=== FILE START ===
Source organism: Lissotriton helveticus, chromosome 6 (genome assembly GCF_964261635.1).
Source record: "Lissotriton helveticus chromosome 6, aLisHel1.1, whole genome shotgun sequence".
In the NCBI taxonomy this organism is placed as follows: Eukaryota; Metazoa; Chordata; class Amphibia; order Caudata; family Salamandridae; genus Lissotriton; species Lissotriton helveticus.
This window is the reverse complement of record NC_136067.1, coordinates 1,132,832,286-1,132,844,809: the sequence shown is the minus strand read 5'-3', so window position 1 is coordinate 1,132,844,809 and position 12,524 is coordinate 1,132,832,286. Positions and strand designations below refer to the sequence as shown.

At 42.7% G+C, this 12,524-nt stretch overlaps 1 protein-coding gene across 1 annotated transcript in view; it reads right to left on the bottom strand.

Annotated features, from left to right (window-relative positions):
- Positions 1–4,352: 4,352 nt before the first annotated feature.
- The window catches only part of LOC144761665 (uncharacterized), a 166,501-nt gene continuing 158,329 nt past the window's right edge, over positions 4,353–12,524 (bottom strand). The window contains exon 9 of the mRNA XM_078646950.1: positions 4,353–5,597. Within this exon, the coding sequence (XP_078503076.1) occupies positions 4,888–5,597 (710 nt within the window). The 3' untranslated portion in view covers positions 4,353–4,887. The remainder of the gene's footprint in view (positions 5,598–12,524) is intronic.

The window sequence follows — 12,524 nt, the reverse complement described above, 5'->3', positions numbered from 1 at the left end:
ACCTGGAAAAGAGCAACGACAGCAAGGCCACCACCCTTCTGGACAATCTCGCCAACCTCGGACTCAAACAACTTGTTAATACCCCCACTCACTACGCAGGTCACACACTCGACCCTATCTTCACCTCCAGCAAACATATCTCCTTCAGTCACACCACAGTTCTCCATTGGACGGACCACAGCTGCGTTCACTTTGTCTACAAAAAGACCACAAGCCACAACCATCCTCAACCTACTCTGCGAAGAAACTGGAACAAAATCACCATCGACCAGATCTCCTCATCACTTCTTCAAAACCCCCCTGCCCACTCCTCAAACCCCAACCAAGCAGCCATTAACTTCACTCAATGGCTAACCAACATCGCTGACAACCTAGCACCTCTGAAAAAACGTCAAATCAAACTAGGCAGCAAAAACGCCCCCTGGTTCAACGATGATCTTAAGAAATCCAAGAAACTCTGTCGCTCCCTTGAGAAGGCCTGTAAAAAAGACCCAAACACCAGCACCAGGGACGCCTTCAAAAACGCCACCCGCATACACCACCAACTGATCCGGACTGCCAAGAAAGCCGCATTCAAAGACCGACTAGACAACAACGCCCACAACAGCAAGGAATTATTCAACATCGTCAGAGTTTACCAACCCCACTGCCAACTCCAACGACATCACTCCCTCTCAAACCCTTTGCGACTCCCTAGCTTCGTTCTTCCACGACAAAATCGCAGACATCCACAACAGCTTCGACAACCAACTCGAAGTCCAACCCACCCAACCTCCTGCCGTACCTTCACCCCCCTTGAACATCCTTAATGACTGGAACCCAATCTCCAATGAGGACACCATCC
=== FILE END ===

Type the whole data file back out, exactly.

Source organism: Lissotriton helveticus, chromosome 6 (genome assembly GCF_964261635.1).
Source record: "Lissotriton helveticus chromosome 6, aLisHel1.1, whole genome shotgun sequence".
In the NCBI taxonomy this organism is placed as follows: Eukaryota; Metazoa; Chordata; class Amphibia; order Caudata; family Salamandridae; genus Lissotriton; species Lissotriton helveticus.
This window is the reverse complement of record NC_136067.1, coordinates 1,132,832,286-1,132,844,809: the sequence shown is the minus strand read 5'-3', so window position 1 is coordinate 1,132,844,809 and position 12,524 is coordinate 1,132,832,286. Positions and strand designations below refer to the sequence as shown.

At 42.7% G+C, this 12,524-nt stretch overlaps 1 protein-coding gene across 1 annotated transcript in view; it reads right to left on the bottom strand.

Annotated features, from left to right (window-relative positions):
- Positions 1–4,352: 4,352 nt before the first annotated feature.
- The window catches only part of LOC144761665 (uncharacterized), a 166,501-nt gene continuing 158,329 nt past the window's right edge, over positions 4,353–12,524 (bottom strand). The window contains exon 9 of the mRNA XM_078646950.1: positions 4,353–5,597. Within this exon, the coding sequence (XP_078503076.1) occupies positions 4,888–5,597 (710 nt within the window). The 3' untranslated portion in view covers positions 4,353–4,887. The remainder of the gene's footprint in view (positions 5,598–12,524) is intronic.

The window sequence follows — 12,524 nt, the reverse complement described above, 5'->3', positions numbered from 1 at the left end:
ACCTGGAAAAGAGCAACGACAGCAAGGCCACCACCCTTCTGGACAATCTCGCCAACCTCGGACTCAAACAACTTGTTAATACCCCCACTCACTACGCAGGTCACACACTCGACCCTATCTTCACCTCCAGCAAACATATCTCCTTCAGTCACACCACAGTTCTCCATTGGACGGACCACAGCTGCGTTCACTTTGTCTACAAAAAGACCACAAGCCACAACCATCCTCAACCTACTCTGCGAAGAAACTGGAACAAAATCACCATCGACCAGATCTCCTCATCACTTCTTCAAAACCCCCCTGCCCACTCCTCAAACCCCAACCAAGCAGCCATTAACTTCACTCAATGGCTAACCAACATCGCTGACAACCTAGCACCTCTGAAAAAACGTCAAATCAAACTAGGCAGCAAAAACGCCCCCTGGTTCAACGATGATCTTAAGAAATCCAAGAAACTCTGTCGCTCCCTTGAGAAGGCCTGTAAAAAAGACCCAAACACCAGCACCAGGGACGCCTTCAAAAACGCCACCCGCATACACCACCAACTGATCCGGACTGCCAAGAAAGCCGCATTCAAAGACCGACTAGACAACAACGCCCACAACAGCAAGGAATTATTCAACATCGTCAGAGTTTACCAACCCCACTGCCAACTCCAACGACATCACTCCCTCTCAAACCCTTTGCGACTCCCTAGCTTCGTTCTTCCACGACAAAATCGCAGACATCCACAACAGCTTCGACAACCAACTCGAAGTCCAACCCACCCAACCTCCTGCCGTACCTTCACCCCCCTTGAACATCCTTAATGACTGGAACCCAATCTCCAATGAGGACACCATCC